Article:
Can artificial intelligence write novels, compose music, and create real works of art? Do artists see artificial intelligence as a threat, or are they willing to create with a help of the latest technology?
Prose and poetry written by algorithms
Titled as a parody of Jack Kerouac’s novel On the Road, 1 the Road is an AI-written novel about a road trip from New York to New Orleans.
While creative technologist Ross Goodwin drove his car cross-country, an AI—equipped with a GPS, a camera, a built-in object recognition system, and a data-analysis—wrote a novel about what it saw along the road.
While the novel was far from winning a Pulitzer prize, as its prose was stilted and featured grammatical issues in places, it was still an interesting case study in using AI to tell a story as it unfolded.
This could have profound business implications once perfected. Just imagine a situation where an AI could write literature based on behavioural data analysis of e-book readers, for example.
An instant bestseller at the touch of a button!
But this is far from the first time AI has been used to write literature. As it turns out, artificial intelligence is much better at writing with poetry.
Comes the Fiery Night: 2,000 Haiku by Man and Machine (2011) is an extensive collection of poetic works—some written by a man, some written by an algorithm. Surprisingly, the average reader could not distinguish the author of each haiku.
The question is: will the “artificial literature” genre, created either jointly or separately by humans and intelligent algorithms, ever take hold? Something tells us we’ll find out soon.
Artificial intelligence creates and transforms works of art
Painters, graphic artists, and performers are keen on using algorithms and machines as part of their work.
For example, the Dixit Algorizmi Gallery in Berlin features an installation consisting of five robots that sketch human portraits. Each of the robots has its own style—from realistic to abstract.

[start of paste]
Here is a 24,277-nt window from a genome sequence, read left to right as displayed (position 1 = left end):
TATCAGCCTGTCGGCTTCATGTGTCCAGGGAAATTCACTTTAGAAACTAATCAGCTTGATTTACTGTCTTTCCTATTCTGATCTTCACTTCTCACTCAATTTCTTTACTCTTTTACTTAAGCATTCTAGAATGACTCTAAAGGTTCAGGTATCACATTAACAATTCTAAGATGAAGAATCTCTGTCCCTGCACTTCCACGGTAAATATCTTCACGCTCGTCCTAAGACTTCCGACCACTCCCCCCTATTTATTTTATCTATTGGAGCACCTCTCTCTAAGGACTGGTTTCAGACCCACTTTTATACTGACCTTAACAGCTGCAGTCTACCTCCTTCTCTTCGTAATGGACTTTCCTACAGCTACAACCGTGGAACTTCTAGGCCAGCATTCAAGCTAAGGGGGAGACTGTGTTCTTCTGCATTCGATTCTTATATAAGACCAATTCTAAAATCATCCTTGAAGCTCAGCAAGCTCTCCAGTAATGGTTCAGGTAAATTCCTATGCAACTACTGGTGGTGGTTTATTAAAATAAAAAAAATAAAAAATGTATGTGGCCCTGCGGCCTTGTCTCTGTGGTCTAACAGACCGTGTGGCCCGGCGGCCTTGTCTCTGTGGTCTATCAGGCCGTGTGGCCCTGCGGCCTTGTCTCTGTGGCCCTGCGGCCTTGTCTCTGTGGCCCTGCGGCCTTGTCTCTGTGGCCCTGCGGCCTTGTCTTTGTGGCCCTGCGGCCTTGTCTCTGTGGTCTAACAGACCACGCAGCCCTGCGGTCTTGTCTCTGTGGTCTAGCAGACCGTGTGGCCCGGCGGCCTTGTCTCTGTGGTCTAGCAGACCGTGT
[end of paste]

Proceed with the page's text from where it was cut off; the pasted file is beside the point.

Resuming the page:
Artists are also experimenting with using AI to transform existing pieces of art. Robbie Barrat, a student from Stanford University, uses AI to recreate classic works of art into new media styles. For example, take this classic painting that was recreated using styles from the Windows 95 program, 3D Landscape 2.0:
<blockquote class=”twitter-tweet” data-lang=”pl”><p lang=”und” dir=”ltr”><a href=”https://twitter.com/hashtag/exercise?src=hash&ref_src=twsrc%5Etfw”>#exercise</a> <a href=”https://t.co/YkTZxbGnpu”>pic.twitter.com/YkTZxbGnpu</a></p>— Robbie Barrat (@DrBeef_) <a href=”https://twitter.com/DrBeef_/status/1198665756034183169?ref_src=twsrc%5Etfw”>24 listopada 2019</a></blockquote>
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The AI composer
While you might assume AI and classical music don’t mix, David Cope is proving that assumption wrong.
Cope created an algorithm that composes concerts, chorales, and symphonies. During the concert premieres, the audience didn’t realize at all that the music was written by an intelligent algorithm.
The reception of the music (and critics’ opinions) changed only after they had learned who the real author of the work was.
Of course, this isn’t the only AI music experiment. An experimental band called Dada Bots, which composes music in real time, 24/7, on YouTube, is also a worthy mention. The algorithm creates music based on an extensive database of metal music, math rock, and other related genres.
Projects like this highlight what composers have known for years: much of music is simply mathematics, and mathematics is what algorithms do for a living. They just have to be properly programmed.
Translation is an art too
AI can also help with translation—which is as much of an art as it is a science.
To learn how to make machine translation part of your localization strategy, check out Summa Linguae’s translation & localization services.